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Claustrophobia by LAURA WHITEHORN

August 18, 1991|Nick Owchar and 1990 Izando la Manana. Reprinted with permission.

Do not think of air--

air clean of smoke, and dirt, and

years of sour meals lingering,

of too many people in pain

and in frenzy.

And don't think of sunshine in fresh air,

because as soon as you do,

your body stiffens,

stretches,

yearns to become

the explosion you are accused of,

yearning to explode

so much inhumanity, the walls and bars,

leaving ruins

which would really be

tender shoots of growth,

people freed from these structures

of chains,

people smiling with life

and without irony.

D.C. Jail, 6/23/88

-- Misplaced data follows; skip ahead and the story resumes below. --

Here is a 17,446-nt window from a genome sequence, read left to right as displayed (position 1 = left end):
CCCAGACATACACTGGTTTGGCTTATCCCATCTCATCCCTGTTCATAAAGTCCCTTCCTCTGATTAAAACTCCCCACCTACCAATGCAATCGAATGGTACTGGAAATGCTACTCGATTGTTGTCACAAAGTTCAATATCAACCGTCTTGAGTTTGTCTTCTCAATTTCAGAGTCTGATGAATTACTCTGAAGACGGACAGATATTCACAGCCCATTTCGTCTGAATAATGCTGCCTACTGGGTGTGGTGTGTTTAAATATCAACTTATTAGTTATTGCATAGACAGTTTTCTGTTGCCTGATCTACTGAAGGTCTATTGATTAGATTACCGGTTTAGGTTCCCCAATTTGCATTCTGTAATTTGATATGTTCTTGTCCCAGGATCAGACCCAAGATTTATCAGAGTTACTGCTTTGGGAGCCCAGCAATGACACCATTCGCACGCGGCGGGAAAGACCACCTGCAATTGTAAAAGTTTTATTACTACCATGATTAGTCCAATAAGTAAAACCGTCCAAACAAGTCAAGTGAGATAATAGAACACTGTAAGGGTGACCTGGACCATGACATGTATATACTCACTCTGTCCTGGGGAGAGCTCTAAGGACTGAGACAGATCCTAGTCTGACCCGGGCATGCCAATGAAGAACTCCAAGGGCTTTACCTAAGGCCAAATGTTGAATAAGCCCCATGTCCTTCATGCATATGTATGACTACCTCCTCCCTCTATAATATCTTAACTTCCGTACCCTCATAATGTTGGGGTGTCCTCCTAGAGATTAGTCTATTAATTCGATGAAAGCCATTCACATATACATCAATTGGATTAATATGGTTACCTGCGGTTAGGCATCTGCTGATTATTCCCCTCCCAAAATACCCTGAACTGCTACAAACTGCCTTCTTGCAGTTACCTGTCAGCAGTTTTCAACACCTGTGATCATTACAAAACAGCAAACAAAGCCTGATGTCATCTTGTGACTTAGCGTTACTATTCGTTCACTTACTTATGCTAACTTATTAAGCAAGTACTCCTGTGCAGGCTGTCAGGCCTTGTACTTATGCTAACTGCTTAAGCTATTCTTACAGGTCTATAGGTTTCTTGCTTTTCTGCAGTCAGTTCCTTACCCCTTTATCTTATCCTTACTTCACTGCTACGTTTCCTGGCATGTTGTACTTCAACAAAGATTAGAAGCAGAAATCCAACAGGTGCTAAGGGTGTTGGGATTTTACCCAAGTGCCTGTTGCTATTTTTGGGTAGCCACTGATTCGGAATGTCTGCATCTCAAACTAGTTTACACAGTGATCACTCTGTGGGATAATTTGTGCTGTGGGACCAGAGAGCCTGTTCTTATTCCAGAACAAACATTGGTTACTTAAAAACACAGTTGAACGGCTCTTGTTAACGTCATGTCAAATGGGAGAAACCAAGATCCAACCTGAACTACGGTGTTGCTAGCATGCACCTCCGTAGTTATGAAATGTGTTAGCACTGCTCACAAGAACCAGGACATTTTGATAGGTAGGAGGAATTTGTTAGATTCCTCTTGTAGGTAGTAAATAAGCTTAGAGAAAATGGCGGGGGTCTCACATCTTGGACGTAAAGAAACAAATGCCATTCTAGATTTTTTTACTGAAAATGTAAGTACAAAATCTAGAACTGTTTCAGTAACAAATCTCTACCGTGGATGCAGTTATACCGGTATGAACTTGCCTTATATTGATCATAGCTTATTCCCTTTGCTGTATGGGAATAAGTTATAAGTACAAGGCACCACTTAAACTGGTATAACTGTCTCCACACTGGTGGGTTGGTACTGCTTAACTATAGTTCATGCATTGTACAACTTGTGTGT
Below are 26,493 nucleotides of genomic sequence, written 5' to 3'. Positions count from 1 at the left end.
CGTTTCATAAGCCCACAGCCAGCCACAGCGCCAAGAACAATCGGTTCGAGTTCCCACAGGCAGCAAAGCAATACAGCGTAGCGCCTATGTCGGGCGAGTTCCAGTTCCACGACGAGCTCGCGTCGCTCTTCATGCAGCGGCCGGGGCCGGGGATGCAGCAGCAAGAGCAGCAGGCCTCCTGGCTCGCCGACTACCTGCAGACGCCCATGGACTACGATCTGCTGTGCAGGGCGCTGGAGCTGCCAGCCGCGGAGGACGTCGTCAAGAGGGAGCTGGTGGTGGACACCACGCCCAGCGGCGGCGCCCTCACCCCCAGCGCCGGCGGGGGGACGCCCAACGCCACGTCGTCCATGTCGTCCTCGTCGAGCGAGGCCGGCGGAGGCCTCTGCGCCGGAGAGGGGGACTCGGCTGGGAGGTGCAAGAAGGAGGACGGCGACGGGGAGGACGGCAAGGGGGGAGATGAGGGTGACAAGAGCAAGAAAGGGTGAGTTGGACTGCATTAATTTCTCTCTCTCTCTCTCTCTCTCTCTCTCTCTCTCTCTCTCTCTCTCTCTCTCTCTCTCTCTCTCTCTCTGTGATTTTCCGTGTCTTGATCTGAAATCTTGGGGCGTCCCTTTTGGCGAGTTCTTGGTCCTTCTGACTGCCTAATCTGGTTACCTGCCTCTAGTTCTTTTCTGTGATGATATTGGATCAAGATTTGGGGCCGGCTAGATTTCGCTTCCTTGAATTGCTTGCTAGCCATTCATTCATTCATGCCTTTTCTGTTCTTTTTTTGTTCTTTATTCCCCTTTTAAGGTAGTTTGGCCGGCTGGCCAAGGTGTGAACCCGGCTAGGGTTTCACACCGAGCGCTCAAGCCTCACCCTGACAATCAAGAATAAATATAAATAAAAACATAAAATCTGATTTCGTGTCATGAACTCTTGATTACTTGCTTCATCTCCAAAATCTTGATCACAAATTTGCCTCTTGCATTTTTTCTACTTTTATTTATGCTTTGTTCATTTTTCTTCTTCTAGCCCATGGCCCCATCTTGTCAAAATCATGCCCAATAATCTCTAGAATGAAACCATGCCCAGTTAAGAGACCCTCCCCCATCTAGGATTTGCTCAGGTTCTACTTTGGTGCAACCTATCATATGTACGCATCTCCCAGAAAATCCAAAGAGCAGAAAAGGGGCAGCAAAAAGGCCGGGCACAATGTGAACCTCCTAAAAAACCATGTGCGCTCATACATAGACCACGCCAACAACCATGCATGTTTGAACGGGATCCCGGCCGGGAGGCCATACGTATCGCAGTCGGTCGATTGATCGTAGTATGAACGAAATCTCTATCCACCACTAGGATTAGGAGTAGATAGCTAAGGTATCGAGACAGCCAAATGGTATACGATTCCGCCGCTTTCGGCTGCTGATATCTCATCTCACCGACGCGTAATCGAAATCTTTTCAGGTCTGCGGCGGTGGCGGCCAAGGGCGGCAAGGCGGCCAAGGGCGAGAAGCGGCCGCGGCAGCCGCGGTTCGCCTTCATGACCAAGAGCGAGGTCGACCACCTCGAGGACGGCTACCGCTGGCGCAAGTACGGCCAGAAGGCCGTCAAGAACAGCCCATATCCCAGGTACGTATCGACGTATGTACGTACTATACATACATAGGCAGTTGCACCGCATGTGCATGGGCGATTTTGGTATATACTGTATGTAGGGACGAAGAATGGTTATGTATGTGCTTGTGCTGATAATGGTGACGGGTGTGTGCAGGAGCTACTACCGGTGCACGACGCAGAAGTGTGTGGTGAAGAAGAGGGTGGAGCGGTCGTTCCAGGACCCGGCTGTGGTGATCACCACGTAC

From "Hauling Up the Morning," writings and art by political prisoners and prisoners of war in the United States (The Red Sea Press: $39.95, cloth; $15.95, paper; 408 pp.). The notes to this volume suggest that the editors have exercised some poetic licence in their use of the term "political prisoner." Though some of the contributors may truly be prisoners of conscience, certain statements make it difficult to accept the writers as such (those making reference, for example, to "bank expropriation"). Yet the writings are direct and charged with an honest message of outrage at "the U.S. ruling class" and its "fiction of social peace." The Land of Possibilities has excluded them, these poets say, and this injustice must stop. It may be that this volume is meant to compel the public's attention where more violent methods have failed.

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